Speaker: Percy Hooper, IDSA, North Carolina State University

 

Cultivating Creativity Through Empathy: An Empathy Focused Framework in Design Studio Teaching
Empathy development has been recognized, discussed and implemented in design practice for more than 20 years. Although empathy also is addressed in design education—the understanding of its potential impact on students’ creativity and the depth of its application are limited. Empathy development often is seen as a part of the early stage research of a project, but not a main thread weaving through the whole design process, nor as the main mechanism contributing to students’ creative performance. Through a brief review of how empathic research has evolved in design, Jeff Feng, assistant professor of ID at University of Houston, proposes an empathy focused framework in a design studio teaching context.

Speaker: Jeff Feng, University of Houston

 

12:00 – 1:30pm Lunch Sponsored by Eastman Innovation Lab
Educated Guesses About Design Education

He retired in 2017 after appointments at Iowa State, Arizona State and Virginia Commonwealth universities followed by nearly two decades as an associate professor and the chair of the Industrial Design Program at Virginia Tech.

Now, Ed Dorsa, IDSA—once named one of the “Most Admired ID Educators”—takes a look at design education from the viewpoint of someone retiring after 30 years at the head of the class.

Speaker: Ed Dorsa, IDSA, Virginia Tech

1:30 – 2:15pm

Keynote | Design in Flux: Emerging Risks and Opportunities in Practice and Education
Design thinking got a big push with the publication of Tom Kelley's book, The Art of Innovation, in 2001, and the establishment of Stanford Univeristy's d.school a few years later. Since that time, design has continued to capture the imagination of people outside the disciplines: from business leaders to everyday consumers.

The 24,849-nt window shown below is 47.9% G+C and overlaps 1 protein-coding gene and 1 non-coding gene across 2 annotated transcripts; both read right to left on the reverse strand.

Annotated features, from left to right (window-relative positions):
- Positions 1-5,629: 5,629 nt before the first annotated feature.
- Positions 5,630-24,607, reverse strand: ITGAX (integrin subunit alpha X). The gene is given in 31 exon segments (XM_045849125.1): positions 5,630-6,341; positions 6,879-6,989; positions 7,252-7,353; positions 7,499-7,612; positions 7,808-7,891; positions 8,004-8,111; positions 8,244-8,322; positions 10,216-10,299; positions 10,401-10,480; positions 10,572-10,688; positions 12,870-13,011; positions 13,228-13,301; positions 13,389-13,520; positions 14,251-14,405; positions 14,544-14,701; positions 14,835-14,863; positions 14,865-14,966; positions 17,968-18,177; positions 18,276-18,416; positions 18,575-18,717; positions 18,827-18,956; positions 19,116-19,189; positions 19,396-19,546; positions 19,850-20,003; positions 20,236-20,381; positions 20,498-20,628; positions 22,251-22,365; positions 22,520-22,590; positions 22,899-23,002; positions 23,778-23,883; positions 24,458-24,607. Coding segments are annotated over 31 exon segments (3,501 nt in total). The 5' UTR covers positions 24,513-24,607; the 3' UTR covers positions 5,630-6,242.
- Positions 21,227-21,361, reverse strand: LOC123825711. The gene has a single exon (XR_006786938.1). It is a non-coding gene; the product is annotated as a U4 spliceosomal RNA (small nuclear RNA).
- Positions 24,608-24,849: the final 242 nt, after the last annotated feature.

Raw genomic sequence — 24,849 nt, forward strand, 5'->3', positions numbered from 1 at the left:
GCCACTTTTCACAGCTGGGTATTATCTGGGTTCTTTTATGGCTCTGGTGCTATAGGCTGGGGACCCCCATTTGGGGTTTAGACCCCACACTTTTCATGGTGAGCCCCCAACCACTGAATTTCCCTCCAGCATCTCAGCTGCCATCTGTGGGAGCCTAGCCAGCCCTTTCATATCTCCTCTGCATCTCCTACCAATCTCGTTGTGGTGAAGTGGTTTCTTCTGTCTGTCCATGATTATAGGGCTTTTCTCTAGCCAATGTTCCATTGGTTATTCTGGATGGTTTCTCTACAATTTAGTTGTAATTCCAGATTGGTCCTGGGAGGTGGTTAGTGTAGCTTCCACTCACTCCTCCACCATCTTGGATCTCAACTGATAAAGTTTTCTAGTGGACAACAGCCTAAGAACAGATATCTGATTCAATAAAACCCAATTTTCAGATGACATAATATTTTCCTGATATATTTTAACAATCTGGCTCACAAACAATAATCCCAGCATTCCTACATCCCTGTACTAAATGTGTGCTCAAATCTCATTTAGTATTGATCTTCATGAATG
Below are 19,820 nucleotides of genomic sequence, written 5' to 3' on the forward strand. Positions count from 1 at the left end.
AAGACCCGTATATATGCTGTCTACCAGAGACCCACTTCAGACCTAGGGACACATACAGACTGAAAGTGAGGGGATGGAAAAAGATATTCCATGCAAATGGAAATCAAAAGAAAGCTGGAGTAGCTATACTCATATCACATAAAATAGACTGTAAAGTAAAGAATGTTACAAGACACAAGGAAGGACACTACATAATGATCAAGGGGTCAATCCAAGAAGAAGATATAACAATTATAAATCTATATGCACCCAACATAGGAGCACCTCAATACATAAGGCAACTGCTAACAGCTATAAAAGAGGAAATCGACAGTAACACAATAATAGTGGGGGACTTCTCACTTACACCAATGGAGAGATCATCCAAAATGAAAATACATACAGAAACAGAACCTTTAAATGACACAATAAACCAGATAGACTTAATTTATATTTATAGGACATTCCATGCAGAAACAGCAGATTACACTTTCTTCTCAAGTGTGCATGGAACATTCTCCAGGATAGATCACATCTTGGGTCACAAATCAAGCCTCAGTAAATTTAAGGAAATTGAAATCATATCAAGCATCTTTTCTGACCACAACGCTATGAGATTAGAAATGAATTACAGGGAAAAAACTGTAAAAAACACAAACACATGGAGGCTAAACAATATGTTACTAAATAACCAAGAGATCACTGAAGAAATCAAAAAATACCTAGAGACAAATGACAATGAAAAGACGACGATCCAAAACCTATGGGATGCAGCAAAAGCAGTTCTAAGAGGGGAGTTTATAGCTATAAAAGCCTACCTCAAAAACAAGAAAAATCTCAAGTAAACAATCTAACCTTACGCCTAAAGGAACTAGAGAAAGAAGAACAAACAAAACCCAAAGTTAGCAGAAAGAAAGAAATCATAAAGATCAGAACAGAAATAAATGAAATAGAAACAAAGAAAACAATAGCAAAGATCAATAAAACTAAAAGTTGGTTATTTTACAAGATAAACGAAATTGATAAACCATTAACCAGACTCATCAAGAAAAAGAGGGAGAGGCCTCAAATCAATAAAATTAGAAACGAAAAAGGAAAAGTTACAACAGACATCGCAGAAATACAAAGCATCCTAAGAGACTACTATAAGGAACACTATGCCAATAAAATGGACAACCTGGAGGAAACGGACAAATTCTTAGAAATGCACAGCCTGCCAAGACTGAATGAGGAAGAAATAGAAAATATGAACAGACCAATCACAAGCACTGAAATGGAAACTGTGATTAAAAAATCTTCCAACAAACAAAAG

The growth in awareness and demand has come with consequences, both positive and unintended. The design professions and academia are faced with an increasingly complex environment in which to practice and teach. From changing consumer demands to technology to new types of competition—designers and design educators are faced with challenges, risks and unprecedented opportunities.

In this session, Bob Fisher of DesignIntelligence brings a cross-industry, cross-disciplinary view of how design thinking's impact on business, education and the professions continues to evolve; the potential threats to traditional design education models; and ways in which some design educators are leading innovation. 

Keynote Speaker: Bob Fisher, DesignIntelligence

2:15 – 2:30pm IHA Presentation | Celebrating Young Design Talent: 25 Years of IHA’s Student Competition
In 1993, the International Housewares Association established a national Student Design Competition, endorsed by IDSA. IHA’s program is recognized by practitioners and educators as a valuable contributor to industrial design education. This rigorous competition is judged by design professionals, managers at housewares companies and retailers. Requirements mirror real-world deliverables and all participants benefit from professional feedback. In addition to cash prizes and media attention, the once-in-a-lifetime experience at the annual International Home + Housewares Show in Chicago launches winners’ careers.

Vicki Matranga, H/IDSA—who has managed the program since its inception—will take us behind the scenes as the competition marks its 25th anniversary.

Speaker: Vicki Matranga H/IDSA, International Housewares Association


2:30 – 3:30pm Paper Presentations
 

Undergraduate Design Fiction: Framework to Enact a Guerrilla Future
Designing believable future fiction narratives can be a catalyst to provoke discussion and debate with institutional and public audiences, and a powerful means of educating critical and reflective designers that question the ethics of what and why we create.